Indoor crops, he explains, exist in perpetual harvest. Baby plants sprout over a hydroponic system near taller weeks-old seedlings. Across the hall, teenage plants, up to eight weeks old and four feet high, enjoy the balmy 75-degree indoor climate. Reflectors on the wall spread light to every angle of the plastic-potted plants. The mama plants extend much taller, eight to 12 feet, in a warehouse behind the bakery, where it's warm and smells like weed and sugar cookies. Armstrong's looking to install LED lights back here to save on electricity.

"Just seeing how we could make the most of this space," he says. "Got to put every last dime back."

At the front desk, he weighs out supplies of medicine, minutes before opening. "Green Crack" is a favorite among the old ladies, he says. Nearby is a rotating display of baked goods, cooked up next-door. Eventually, he wants to re-open a separate storefront for the bakery, where a flour-dusted chef is busy preparing chocolate chip and peanut butter cookies, "ganja-bread" gingerbread men, nut-sprinkled caramel apples, "whoop-your-ass pie," Cracker Jack cups and dollar mini muffins. No wax. No paraphernalia.

"Got to be all natural," says Armstrong, a former football player who medicates to ease the the pain of old injuries.

In 2004, SB 420, authored by the late Sen. John Vasconcellos, became law. Piggybacking off of Prop. 215, it specified how much marijuana patients could grow without risking arrest. It also included a voluntary patient identity verification card program. The pioneering legislation emboldened more patient groups to form collectives.

Four years later, California's then-Attorney General Jerry Brown handed down guidelines to follow state law, but left a lot open to interpretation. Still, the landmark document signified the first time an official agency defined how to follow the spirit of the law. It made clear that collectives are nonprofits, must keep detailed records to prove clients are legitimate patients and that the medicine must come from a legal source.

That reassurance from on high kicked off the green rush that lured Armstrong out to San Jose. In the absence of a local regulatory environment, pot clubs flourished in the capital of Silicon Valley, reaching, at their height, more than 120 collectives. But very few were what Panzer calls "a true collective," according to the letter of a vague law. In a collective, it's impossible to make a profit because the money goes back to the operation, back to the patients.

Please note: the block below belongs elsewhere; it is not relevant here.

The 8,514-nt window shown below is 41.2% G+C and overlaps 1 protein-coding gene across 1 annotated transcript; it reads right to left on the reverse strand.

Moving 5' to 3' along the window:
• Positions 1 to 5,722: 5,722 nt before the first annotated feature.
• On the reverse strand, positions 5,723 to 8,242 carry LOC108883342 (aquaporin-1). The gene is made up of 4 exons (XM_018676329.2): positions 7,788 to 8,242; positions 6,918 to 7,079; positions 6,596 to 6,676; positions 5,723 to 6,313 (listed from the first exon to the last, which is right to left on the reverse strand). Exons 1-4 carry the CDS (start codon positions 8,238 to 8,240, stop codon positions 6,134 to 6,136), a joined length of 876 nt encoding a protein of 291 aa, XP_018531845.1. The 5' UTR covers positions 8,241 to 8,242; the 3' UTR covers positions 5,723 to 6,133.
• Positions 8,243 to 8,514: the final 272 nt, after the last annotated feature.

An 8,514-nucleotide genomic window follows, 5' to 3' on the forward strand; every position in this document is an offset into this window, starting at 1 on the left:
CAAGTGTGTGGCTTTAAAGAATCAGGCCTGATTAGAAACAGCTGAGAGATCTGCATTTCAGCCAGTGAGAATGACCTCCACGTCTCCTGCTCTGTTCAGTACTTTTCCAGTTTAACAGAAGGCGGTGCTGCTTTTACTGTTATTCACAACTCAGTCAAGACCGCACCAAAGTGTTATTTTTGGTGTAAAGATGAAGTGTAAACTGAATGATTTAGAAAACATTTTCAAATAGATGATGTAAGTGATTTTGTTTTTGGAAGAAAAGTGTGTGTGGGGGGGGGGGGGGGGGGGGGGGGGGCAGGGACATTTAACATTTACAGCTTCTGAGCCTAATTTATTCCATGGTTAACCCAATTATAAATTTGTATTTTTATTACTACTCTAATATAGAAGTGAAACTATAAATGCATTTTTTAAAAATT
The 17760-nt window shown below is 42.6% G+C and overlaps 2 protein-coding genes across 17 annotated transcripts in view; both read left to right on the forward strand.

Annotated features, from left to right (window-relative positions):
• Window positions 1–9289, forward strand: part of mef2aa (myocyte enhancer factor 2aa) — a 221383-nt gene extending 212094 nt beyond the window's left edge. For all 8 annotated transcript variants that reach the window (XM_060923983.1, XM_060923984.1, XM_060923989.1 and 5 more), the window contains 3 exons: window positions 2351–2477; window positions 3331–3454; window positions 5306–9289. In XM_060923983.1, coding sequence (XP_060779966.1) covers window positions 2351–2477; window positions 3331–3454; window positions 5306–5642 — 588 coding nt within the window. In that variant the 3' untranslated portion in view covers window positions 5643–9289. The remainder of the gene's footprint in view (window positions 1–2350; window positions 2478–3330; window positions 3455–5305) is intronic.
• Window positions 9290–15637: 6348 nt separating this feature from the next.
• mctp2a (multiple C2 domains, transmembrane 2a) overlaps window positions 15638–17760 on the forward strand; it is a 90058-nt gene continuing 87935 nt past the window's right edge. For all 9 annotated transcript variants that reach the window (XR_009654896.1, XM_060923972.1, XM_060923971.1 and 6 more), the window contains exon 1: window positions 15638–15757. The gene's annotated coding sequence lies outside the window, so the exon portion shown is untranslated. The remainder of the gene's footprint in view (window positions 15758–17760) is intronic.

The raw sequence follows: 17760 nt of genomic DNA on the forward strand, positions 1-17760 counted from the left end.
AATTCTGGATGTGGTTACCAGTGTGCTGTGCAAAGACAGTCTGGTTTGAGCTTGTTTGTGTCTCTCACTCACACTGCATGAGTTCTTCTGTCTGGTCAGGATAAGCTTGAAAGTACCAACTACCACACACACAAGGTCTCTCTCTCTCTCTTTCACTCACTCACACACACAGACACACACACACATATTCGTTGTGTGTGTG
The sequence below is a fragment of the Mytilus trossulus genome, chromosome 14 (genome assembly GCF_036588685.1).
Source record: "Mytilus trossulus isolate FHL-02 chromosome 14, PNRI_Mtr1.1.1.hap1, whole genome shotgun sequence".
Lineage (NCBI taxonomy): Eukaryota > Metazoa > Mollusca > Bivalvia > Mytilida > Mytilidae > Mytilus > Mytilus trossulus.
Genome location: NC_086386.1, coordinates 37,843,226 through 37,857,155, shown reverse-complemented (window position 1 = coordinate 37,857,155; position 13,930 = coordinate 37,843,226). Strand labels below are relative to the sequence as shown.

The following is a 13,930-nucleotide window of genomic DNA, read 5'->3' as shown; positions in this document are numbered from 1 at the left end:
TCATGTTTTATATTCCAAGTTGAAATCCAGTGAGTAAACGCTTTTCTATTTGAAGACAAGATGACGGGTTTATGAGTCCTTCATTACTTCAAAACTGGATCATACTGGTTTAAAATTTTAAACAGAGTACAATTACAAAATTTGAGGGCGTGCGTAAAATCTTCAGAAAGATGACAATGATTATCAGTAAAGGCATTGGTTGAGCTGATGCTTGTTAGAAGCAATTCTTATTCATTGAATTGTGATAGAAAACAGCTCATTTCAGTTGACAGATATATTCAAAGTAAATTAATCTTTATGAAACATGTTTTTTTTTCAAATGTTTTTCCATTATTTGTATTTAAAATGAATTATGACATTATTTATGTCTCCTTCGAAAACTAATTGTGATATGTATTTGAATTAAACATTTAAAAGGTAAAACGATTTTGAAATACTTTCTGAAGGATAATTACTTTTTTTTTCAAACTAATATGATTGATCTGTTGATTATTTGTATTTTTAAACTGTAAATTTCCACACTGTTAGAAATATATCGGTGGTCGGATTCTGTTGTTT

"You can't have something coming in the back door and going out the front," says Panzer, who says he has a soft spot for patient-run collectives, where all members are co-owners. "After SB 420, everybody was jumping to make money, [not realizing that] the law didn't allow that the way they thought."

When Panzer heard about Armstrong's effort to run a nonprofit collective and the city's attempts to collect a sales tax, he gladly accepted the case. He had already written a letter to the state Board of Equalization challenging the concept of requiring patient-run collectives to pay sales tax if there was never a change of ownership. Receipts from MediMarts end with a disclaimer: "No transfer of ownership occurs in this transaction."

"I was looking for something like this to push this theory," says Panzer, who wrote a letter to the city explaining that their ordinance failed to account for collectives that ran a closed-loop operation where money and medicine stayed within the group of 10,000 active co-owners (18,000, counting all the patients who've walked through since the place opened). "Under [San Jose's] rules, they're requiring groups to engage in sales. There's no allowance for a true collective."

Armstrong holds high hopes for the case. If anything, it could buy him time. His next court hearing isn't until February. In filling out forms for city compliance, he left parts of it blank. In place of the section calling for tax compliance, he included a letter from Panzer explaining his objection to paying it. And he refused to sign the part that allows the city to "inspect records and site at any time and without notice."

"I'm not going to sign away my protections against illegal search and seizure so they can stormtrooper on in here," he says. "My application went in half-filled out and half-signed. I told them, my door's always open, but you have to respect that I have rights and my patients have rights."